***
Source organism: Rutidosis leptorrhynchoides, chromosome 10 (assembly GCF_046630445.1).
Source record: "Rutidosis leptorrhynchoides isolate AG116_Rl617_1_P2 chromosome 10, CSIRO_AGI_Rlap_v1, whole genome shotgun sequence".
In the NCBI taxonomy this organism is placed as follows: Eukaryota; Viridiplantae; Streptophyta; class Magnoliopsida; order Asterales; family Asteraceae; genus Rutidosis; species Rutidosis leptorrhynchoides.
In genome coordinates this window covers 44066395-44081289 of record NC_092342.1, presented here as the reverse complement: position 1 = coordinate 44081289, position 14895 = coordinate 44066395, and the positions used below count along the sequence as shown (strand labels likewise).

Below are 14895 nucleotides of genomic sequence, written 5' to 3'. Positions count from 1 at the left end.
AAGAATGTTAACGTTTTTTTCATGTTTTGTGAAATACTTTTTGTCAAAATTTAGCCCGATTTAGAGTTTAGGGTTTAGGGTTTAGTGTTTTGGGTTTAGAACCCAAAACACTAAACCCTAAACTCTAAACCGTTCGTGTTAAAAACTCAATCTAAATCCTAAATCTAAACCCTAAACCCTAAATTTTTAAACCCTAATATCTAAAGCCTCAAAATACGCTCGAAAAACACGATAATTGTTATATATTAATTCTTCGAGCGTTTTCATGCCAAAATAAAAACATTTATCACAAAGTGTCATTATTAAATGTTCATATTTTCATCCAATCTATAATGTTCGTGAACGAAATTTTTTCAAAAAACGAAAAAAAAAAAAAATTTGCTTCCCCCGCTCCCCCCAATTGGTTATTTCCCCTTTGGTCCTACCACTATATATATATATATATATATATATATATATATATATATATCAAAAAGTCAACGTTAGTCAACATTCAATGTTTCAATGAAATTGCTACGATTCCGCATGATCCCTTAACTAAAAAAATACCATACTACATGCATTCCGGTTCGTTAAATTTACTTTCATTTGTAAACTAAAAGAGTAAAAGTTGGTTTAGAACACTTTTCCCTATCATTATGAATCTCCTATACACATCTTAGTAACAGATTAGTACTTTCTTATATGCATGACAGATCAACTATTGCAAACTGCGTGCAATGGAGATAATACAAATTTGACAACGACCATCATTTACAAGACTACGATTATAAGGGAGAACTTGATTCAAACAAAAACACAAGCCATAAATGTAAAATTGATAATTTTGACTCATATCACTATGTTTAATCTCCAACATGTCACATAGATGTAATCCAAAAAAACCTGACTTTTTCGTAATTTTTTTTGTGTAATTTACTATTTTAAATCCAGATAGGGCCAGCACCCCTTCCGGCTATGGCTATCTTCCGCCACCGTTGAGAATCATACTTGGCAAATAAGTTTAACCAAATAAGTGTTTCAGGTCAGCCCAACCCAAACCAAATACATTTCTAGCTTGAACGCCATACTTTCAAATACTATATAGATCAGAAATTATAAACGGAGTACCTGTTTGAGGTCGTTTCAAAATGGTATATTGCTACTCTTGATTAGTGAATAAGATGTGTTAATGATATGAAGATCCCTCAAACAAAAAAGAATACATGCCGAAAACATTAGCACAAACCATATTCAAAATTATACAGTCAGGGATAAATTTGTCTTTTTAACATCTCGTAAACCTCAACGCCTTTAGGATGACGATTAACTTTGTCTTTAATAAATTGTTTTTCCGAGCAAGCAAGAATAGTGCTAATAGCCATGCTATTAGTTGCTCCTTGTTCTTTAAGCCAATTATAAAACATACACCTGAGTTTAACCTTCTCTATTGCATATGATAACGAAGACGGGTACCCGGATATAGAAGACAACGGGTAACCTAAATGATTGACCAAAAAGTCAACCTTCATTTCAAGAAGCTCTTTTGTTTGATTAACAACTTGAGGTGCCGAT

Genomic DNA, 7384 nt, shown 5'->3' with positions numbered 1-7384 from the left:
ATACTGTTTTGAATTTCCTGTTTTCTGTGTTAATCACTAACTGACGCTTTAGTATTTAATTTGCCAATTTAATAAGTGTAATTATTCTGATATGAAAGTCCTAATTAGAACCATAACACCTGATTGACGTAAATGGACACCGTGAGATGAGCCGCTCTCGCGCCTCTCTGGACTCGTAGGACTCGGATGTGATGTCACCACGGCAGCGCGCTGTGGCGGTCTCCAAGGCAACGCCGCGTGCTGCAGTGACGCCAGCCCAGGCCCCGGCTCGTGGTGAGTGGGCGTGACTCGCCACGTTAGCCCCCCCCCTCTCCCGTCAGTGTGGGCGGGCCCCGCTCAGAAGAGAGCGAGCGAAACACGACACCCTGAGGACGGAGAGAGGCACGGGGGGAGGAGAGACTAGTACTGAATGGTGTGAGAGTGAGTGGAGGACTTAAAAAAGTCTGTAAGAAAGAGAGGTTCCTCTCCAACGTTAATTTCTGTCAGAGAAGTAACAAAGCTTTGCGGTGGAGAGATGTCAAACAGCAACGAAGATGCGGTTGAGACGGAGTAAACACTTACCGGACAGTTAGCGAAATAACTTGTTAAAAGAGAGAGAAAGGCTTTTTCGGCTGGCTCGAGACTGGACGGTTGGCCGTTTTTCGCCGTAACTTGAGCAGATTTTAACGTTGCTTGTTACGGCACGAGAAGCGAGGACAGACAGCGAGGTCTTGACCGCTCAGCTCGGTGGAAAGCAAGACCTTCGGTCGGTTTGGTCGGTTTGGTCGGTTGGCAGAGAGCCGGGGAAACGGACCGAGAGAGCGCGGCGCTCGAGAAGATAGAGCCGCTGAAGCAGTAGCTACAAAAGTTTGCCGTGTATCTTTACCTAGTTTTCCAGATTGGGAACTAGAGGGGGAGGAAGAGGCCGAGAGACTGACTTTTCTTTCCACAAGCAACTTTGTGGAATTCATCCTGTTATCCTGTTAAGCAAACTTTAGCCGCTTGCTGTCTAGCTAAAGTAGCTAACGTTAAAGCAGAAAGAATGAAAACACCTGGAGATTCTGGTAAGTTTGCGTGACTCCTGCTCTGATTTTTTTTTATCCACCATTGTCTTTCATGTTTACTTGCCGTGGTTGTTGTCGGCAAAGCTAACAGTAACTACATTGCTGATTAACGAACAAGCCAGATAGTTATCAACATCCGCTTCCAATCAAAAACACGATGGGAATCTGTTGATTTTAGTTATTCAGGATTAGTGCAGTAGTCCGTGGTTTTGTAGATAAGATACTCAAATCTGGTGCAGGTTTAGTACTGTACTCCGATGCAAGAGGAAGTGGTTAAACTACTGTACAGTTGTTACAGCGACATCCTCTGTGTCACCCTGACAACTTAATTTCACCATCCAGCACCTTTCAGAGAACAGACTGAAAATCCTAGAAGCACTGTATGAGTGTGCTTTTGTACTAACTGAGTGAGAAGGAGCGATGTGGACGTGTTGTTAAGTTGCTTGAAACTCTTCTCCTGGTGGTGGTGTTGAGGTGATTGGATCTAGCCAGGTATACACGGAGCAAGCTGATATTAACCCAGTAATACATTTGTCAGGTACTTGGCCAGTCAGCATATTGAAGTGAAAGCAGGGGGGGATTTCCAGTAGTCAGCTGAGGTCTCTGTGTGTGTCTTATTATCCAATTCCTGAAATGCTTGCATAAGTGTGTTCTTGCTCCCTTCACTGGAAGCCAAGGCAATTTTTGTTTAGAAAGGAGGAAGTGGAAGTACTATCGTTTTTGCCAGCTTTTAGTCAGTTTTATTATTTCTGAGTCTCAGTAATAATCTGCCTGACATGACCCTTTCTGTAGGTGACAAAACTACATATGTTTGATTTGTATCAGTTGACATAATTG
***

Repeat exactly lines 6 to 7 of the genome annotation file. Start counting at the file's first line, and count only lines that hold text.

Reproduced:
AAGAATGTTAACGTTTTTTTCATGTTTTGTGAAATACTTTTTGTCAAAATTTAGCCCGATTTAGAGTTTAGGGTTTAGGGTTTAGTGTTTTGGGTTTAGAACCCAAAACACTAAACCCTAAACTCTAAACCGTTCGTGTTAAAAACTCAATCTAAATCCTAAATCTAAACCCTAAACCCTAAATTTTTAAACCCTAATATCTAAAGCCTCAAAATACGCTCGAAAAACACGATAATTGTTATATATTAATTCTTCGAGCGTTTTCATGCCAAAATAAAAACATTTATCACAAAGTGTCATTATTAAATGTTCATATTTTCATCCAATCTATAATGTTCGTGAACGAAATTTTTTCAAAAAACGAAAAAAAAAAAAAATTTGCTTCCCCCGCTCCCCCCAATTGGTTATTTCCCCTTTGGTCCTACCACTATATATATATATATATATATATATATATATATATATATATCAAAAAGTCAACGTTAGTCAACATTCAATGTTTCAATGAAATTGCTACGATTCCGCATGATCCCTTAACTAAAAAAATACCATACTACATGCATTCCGGTTCGTTAAATTTACTTTCATTTGTAAACTAAAAGAGTAAAAGTTGGTTTAGAACACTTTTCCCTATCATTATGAATCTCCTATACACATCTTAGTAACAGATTAGTACTTTCTTATATGCATGACAGATCAACTATTGCAAACTGCGTGCAATGGAGATAATACAAATTTGACAACGACCATCATTTACAAGACTACGATTATAAGGGAGAACTTGATTCAAACAAAAACACAAGCCATAAATGTAAAATTGATAATTTTGACTCATATCACTATGTTTAATCTCCAACATGTCACATAGATGTAATCCAAAAAAACCTGACTTTTTCGTAATTTTTTTTGTGTAATTTACTATTTTAAATCCAGATAGGGCCAGCACCCCTTCCGGCTATGGCTATCTTCCGCCACCGTTGAGAATCATACTTGGCAAATAAGTTTAACCAAATAAGTGTTTCAGGTCAGCCCAACCCAAACCAAATACATTTCTAGCTTGAACGCCATACTTTCAAATACTATATAGATCAGAAATTATAAACGGAGTACCTGTTTGAGGTCGTTTCAAAATGGTATATTGCTACTCTTGATTAGTGAATAAGATGTGTTAATGATATGAAGATCCCTCAAACAAAAAAGAATACATGCCGAAAACATTAGCACAAACCATATTCAAAATTATACAGTCAGGGATAAATTTGTCTTTTTAACATCTCGTAAACCTCAACGCCTTTAGGATGACGATTAACTTTGTCTTTAATAAATTGTTTTTCCGAGCAAGCAAGAATAGTGCTAATAGCCATGCTATTAGTTGCTCCTTGTTCTTTAAGCCAATTATAAAACATACACCTGAGTTTAACCTTCTCTATTGCATATGATAACGAAGACGGGTACCCGGATATAGAAGACAACGGGTAACCTAAATGATTGACCAAAAAGTCAACCTTCATTTCAAGAAGCTCTTTTGTTTGATTAACAACTTGAGGTGCCGAT

Genomic DNA, 7384 nt, shown 5'->3' with positions numbered 1-7384 from the left: